As government plans grow more ambitious, the pension funds they want to pay for them grow more cautious, reports Shayla Walmsley.

Two recent reports blame pension funds and fund managers, respectively, for institutions' apparent current reluctance to invest in infrastructure. One, by alternatives data firm Preqin, claims even institutional investors with existing allocations will approach the asset class cautiously over the next few months.

The second, INREV's Investment Intentions survey, blames a lack of investable supply, with 65% of fund managers offering no products within a range of alternatives that includes infrastructure.

Given its liability-matching potential, why would pension funds not consider infrastructure? And for those that are, how best might they invest in it?

Hymans Robertson partner John Hastings points out that infrastructure equity funds aren't necessarily appropriate for derisking defined benefit schemes. "Private sector schemes are all closed to new entrants, and they don't have a 25-year view on equity," he said. "If you look at asset allocation, it's changed. More pension schemes are going into debt rather than equity. It's a persistent trend."

Nonetheless, and despite its vagaries, there is still an appetite for infrastructure investment, not least because mature projects deliver pension payment-matching cash flows that are both predictable and long term. According to INREV, 52% of investors said in 2011 they were likely or very likely to invest in infrastructure.

So they want to - but to date they have not, at least in the UK. According to the National Association of Pension Funds, UK schemes allocate 1.5% to infrastructure, compared with 5% globally and closer to 10% in Australia and Canada, where some schemes' allocation is closer to 15%.

One problem for the UK is the preponderance of small pension schemes without the governance budgets to consider new allocations. Few UK pension schemes could match the recent CalSTRS $500m (€376.2m) investment in US and European infrastructure, for example.

What that could mean is smaller pension schemes relying on blind-pool infrastructure funds to meet their allocation targets. To be sure, some, such as the Merseyside pension scheme, have switched out of bonds to invest £20m (€23.9m) in AMP's anticipated £1bn fund targeting mature European infrastructure assets. Globally, 38 infrastructure funds raised $16bn last year - much of it fresh capital - compared with $31.8bn raised by 41 funds the previous year.

But, given the current broad aversion to blind-pool funds, there is little reason to believe infrastructure will be the exception. "Many investors have invested in infrastructure funds, and it's highly likely they'll continue to do so," said Peter Hofbauer, head of infrastructure are at Hermes GPE. "But not everyone is enamoured with the blind-pool approach. There are different participants in the market, and they won't all take the same route."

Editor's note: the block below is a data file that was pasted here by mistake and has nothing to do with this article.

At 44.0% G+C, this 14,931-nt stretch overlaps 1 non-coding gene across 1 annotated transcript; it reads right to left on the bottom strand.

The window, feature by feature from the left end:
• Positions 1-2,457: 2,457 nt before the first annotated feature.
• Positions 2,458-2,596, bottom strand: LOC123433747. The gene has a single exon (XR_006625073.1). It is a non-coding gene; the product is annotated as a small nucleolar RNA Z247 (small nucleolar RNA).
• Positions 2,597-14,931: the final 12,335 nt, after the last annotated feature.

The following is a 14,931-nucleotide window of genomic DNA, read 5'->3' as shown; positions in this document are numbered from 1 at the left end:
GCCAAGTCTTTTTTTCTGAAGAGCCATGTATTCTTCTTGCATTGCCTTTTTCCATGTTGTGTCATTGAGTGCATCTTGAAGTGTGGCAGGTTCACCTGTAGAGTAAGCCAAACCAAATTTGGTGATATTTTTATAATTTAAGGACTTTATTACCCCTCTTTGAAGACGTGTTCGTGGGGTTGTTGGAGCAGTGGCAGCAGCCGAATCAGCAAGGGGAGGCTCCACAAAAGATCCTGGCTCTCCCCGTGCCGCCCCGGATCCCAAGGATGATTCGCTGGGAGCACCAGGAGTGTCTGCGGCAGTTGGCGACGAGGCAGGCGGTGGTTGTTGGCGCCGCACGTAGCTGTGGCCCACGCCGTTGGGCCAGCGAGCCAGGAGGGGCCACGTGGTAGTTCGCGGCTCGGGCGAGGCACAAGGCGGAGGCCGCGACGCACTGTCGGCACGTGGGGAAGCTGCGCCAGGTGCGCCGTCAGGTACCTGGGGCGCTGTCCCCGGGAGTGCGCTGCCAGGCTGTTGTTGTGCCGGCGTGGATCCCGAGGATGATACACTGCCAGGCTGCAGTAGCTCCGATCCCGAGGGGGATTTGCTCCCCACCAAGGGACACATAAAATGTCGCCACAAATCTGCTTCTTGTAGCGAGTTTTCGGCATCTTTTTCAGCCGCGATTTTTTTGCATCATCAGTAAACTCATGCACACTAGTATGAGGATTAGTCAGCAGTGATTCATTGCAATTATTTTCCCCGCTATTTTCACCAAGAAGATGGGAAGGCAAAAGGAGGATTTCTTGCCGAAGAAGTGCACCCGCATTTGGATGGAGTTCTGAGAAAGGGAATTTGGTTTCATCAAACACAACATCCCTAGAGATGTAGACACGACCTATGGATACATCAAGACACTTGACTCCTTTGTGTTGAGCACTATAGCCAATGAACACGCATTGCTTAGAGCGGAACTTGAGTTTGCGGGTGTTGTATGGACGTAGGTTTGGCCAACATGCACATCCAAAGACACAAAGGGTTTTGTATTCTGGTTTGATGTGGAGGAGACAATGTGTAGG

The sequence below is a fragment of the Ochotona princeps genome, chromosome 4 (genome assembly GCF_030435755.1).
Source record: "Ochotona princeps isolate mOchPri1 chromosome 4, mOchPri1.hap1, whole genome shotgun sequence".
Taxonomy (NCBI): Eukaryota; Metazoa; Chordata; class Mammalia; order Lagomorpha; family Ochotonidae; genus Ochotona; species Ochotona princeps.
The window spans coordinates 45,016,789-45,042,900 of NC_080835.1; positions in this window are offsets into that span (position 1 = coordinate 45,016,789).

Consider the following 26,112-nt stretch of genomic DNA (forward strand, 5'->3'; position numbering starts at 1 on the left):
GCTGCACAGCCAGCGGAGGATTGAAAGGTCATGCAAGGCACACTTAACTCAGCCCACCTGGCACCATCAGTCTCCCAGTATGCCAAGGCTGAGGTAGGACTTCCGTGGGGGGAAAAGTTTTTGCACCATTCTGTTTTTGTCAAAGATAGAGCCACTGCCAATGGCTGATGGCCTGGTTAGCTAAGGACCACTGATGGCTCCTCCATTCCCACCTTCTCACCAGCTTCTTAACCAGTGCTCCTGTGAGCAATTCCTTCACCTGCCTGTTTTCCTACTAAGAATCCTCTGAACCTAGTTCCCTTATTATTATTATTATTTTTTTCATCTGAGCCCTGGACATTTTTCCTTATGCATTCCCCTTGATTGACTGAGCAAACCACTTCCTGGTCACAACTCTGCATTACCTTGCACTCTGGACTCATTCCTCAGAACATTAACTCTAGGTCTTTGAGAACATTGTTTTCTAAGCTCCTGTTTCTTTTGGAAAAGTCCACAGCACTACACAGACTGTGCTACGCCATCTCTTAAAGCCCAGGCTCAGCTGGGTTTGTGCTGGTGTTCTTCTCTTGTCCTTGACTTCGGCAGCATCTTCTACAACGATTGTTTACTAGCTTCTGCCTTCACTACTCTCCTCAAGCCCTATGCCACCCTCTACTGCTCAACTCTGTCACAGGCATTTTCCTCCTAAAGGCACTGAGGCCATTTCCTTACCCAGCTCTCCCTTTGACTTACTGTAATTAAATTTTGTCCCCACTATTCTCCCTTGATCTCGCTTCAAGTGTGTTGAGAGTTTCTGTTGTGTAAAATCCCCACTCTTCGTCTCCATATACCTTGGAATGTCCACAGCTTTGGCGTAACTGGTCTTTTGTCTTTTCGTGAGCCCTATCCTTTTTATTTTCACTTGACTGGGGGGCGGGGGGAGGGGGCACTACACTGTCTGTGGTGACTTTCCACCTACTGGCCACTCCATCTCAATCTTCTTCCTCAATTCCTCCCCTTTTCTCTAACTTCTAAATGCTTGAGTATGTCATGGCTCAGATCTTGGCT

If pension schemes are that big, of course, they are more likely to invest directly, which will inevitably mean a joint venture. But if the operating partner exposes infrastructure investors to one source of counterparty risk, government partners expose them to another.

Almost all governments are getting in on the pension funds-and-infrastructure act. Even leaving aside the eye-watering amount of capital sought by BRIC economies for large-scale programmes, you have other governments such as the Philippines, tapping its largest pension scheme for $750m for a public-private partnership (PPP) fund, not to mention the UK mooting a plan to raise £20bn from domestic pension funds, and others, including the Chinese sovereign wealth fund.

Hermes GPE, which manages £4.8bn for pension funds and other institutions, in November began a series of discussions both with pension schemes and the UK Treasury aimed at devising a framework to enable investor access. What that plan will look like is unclear - which in itself is a concern for initial signatories to initial enthusiasts such as the Greater Manchester local authority pension scheme, an investor in the EISER infrastructure fund, which has since criticised the lack of a concrete proposal.

There is little doubt that inadequate investment structures have deterred some pension funds from investing. ATP is a case in point. The DKK579bn (€77.9bn) Danish pension scheme has to date invested more than €1bn in PPP projects, all of it outside its home market, which it says lacks sufficiently attractive ones.

According to Bob Officer, a university professor and sometime adviser to ATP, governments need to be more creative than they have been about attracting pension fund capital, effectively creating a market for investment. How they do so will be a function of the political climate, but targets could include lease terms and interest-rate holidays during construction or upgrading.

"Most projects will require some financial support from government, although this [could be in guarantees and] does not have to be in actual funds," he told IP Real Estate. "It is getting over this hurdle that is limiting the number of projects available."